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He can’t be mocked!

January 11, 2016

Rape is among other atrocities committed in any war anywhere, but it is unique in its kind. An article on RFI’s website quotes the Burundian human rights minister estimating rape cases around 10,000 in 2015 only (Although the interior ministry denies this). Few are those that are courageous enough to come forward for in addition to shame, they fear for their own lives. As to whether they get justice or not is another question.

Will the criminals ever be prosecuted? Where will justice come from? Because of the current delicate political situation, so many are making an appeal to the international criminal court (rather than our own Burundian law courts) for many of those acts of pure evil upon the weak, voiceless and helpless citizen. Infuriating is the thought that added to the fact that rapists are getting away with it is the fact that, their impunity is promoting in the community a brutal, criminal and cruel perversity (the words are weak) melted with ethnicism.

A recent article in the New York Times magazine makes a case of how investigative challenges for rape cases in the U.S. can be enormous. The article describes in detail how complicated, expensive and time consuming these cases can be. Among those challenges are, if you can believe it, ideas about what constitutes ‘real rape’, lack of physical evidence or crime scene for investigation (most cases are reported after a long time and most of them don’t result in serious injuries), the questioning of the victim’s moral state, the difficulty to identify the perpetrator…

If challenges are that enormous for the wealthiest country, equipped with seemingly unlimited resources and a qualified personnel, how much more could it be for a poor and heavily corrupted country—a place where there’s no such thing as DNA national database in case there’s physical evidence or police lab for image enhancement in case the aggressor is caught on surveillance camera–where almost all of these allegations are charged against the police and the armed youth members of the ruling party?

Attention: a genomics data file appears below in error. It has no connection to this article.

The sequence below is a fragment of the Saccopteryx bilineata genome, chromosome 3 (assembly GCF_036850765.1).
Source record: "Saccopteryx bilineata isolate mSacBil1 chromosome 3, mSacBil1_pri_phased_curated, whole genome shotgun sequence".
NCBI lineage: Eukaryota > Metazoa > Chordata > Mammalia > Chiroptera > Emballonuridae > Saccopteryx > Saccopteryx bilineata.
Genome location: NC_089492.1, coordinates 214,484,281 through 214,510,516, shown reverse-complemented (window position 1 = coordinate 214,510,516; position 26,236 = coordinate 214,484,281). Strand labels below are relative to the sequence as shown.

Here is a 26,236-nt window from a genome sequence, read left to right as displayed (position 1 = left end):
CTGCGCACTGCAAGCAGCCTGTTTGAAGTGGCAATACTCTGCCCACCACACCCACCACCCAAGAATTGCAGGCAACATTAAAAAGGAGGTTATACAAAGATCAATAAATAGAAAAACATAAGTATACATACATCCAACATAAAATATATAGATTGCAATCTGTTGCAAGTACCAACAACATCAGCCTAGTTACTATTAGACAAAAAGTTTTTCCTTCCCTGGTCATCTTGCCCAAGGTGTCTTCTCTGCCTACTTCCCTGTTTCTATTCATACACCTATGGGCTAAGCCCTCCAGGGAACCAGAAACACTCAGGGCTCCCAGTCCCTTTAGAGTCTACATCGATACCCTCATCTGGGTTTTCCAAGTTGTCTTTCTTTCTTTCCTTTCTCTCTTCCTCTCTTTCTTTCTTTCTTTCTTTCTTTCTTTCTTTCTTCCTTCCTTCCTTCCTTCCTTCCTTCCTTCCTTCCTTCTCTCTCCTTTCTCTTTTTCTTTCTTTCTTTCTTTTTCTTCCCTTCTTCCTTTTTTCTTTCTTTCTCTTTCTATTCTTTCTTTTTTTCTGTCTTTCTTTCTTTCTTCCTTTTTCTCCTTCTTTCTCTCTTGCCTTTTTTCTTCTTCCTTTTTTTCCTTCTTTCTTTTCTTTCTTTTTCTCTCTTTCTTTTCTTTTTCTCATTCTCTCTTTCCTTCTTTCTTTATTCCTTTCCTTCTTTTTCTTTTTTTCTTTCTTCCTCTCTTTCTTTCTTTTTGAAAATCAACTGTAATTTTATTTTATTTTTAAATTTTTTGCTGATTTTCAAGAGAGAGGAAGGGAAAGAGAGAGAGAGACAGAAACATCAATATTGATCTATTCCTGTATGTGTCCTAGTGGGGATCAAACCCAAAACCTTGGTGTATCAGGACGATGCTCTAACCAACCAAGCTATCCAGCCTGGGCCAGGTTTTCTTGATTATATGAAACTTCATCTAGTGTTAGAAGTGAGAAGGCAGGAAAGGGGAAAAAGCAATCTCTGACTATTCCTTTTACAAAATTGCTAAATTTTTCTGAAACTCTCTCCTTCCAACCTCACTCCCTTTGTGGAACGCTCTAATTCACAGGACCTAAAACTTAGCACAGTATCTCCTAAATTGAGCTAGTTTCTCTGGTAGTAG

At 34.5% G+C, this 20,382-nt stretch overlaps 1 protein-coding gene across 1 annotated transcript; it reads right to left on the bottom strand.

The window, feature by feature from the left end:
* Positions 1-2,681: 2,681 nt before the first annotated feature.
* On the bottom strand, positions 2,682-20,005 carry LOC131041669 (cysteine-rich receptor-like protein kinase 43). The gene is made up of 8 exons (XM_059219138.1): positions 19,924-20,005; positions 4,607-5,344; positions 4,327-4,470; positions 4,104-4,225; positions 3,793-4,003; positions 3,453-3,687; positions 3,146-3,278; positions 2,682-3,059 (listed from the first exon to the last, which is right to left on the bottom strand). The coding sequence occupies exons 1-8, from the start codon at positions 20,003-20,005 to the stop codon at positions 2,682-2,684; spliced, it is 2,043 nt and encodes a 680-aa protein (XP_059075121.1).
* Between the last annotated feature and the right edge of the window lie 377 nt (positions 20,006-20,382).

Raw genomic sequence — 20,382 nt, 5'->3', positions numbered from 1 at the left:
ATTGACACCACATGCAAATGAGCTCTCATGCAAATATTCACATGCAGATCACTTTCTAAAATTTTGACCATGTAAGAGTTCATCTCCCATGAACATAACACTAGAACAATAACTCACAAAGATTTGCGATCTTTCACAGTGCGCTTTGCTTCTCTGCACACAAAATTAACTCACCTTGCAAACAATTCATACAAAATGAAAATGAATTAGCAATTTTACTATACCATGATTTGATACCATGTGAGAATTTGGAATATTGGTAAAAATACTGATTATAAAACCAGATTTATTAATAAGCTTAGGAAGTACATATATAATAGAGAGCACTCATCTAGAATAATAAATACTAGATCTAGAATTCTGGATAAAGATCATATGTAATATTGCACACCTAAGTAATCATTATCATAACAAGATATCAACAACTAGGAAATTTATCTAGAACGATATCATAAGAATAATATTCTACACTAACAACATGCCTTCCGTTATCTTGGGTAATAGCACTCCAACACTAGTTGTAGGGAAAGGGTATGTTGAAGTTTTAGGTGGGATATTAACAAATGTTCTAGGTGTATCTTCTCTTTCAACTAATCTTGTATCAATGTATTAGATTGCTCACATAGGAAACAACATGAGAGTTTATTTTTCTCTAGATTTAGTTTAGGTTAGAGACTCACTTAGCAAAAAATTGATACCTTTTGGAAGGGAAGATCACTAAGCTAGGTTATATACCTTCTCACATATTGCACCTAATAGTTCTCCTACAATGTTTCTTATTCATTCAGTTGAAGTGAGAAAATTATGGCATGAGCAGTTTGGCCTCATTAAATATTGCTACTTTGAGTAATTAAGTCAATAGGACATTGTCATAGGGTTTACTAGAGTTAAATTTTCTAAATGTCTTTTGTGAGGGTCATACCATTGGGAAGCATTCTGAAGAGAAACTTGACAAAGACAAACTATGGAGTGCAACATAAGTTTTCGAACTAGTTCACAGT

Added to this, if the crimes committed in this period of unrest in Burundi are ever, we hope, going to be prosecuted, much of the attention is probably going to be devoted to the growing number of murder cases which means that so many these ‘minor’ cases are going to seep through the cracks.

Prospects for the triumph of justice are all the more bleak. If we were to make statistics of the likelihood of justice being served, the above facts will be creating a terrible equation; we are left to despair: The majority of raped women will never get justice.

Still added to the above facts is, in the best case scenario, if we consider that those rapists (and all other criminals) will be incarcerated, a question begs to be asked: ‘Is really a prison cell doing justice?’ That hardly seems so. A cell doesn’t seem to be the equivalent of the emotional and psychological pain that raped women have to face. After all, the damage is already done. There’s no coming back.

What can we say about those who contract sexual transmitted diseases and/or get pregnant as a result? Shame, mental disorders, probable sexual dysfunction, anxieties, fear, depression, suicide (very frequent)… Prison doesn’t match the life-long emotional consequences to face. Prison is too weak a penalty. It’s just no match.

Human justice systems, alas, can only go so far. That’s how limited they are. We cry and yearn for justice. Justice is naturally to be desired, but it is costly. If that kind of (impressive) effort is invested to (only) lock a rapist behind the bars when in fact he deserved more, we better hope of a higher and more effective institution to administer justice rightfully.

If there’s no justice in this lifetime for the victims of that horrific act of perversion, then we must believe in a perfect justice to come because otherwise what is the point of this human deep desire for justice—a desire pushing him into the noble effort of building this institution? We await a time when the world will be made right, when He, the creator, will be shown as infinitely superior to the human justice system. His word predicts a day He’ll come back in power to establish his rule.

He’ll shine, on that day, as perfect in his judgments and perfect in his verdicts. His righteousness must and will shine for all the world to see. Justice must be served. Justice will be served. Justice will be achieved. He cannot be mocked! He must be glorified.

It is good news for us but it is at the same time bad news. The perfect court will revisit every act we have committed in this earthly life. Mere time won’t cancel unpunished sin. The standards for perfect justice are high! It’s the kind of standard that equates lustful thought with adultery (placing them at the same level as rape in the sexual immorality category), anger with murder (Mat5:21-22), unforgiveness and revenge (which we tend to have against our offenders) with a denial of mercy.

The good news of the Gospel is that the Son of God bore the weight of eternal punishment which we all deserve and clothes those who believe in him with a perfect righteousness of his own. It is what is called, in judicial terms, amazing grace…Can you believe this?

“Now the works of the flesh are evident: sexual immorality, idolatry, sorcery, enmity, strife, jealousy, fits of anger, rivalries, dissensions, divisions, envy, drunkenness, orgies, and things like these. I warn you, as I warned you before, that those who do such things will not inherit the kingdom of God.”
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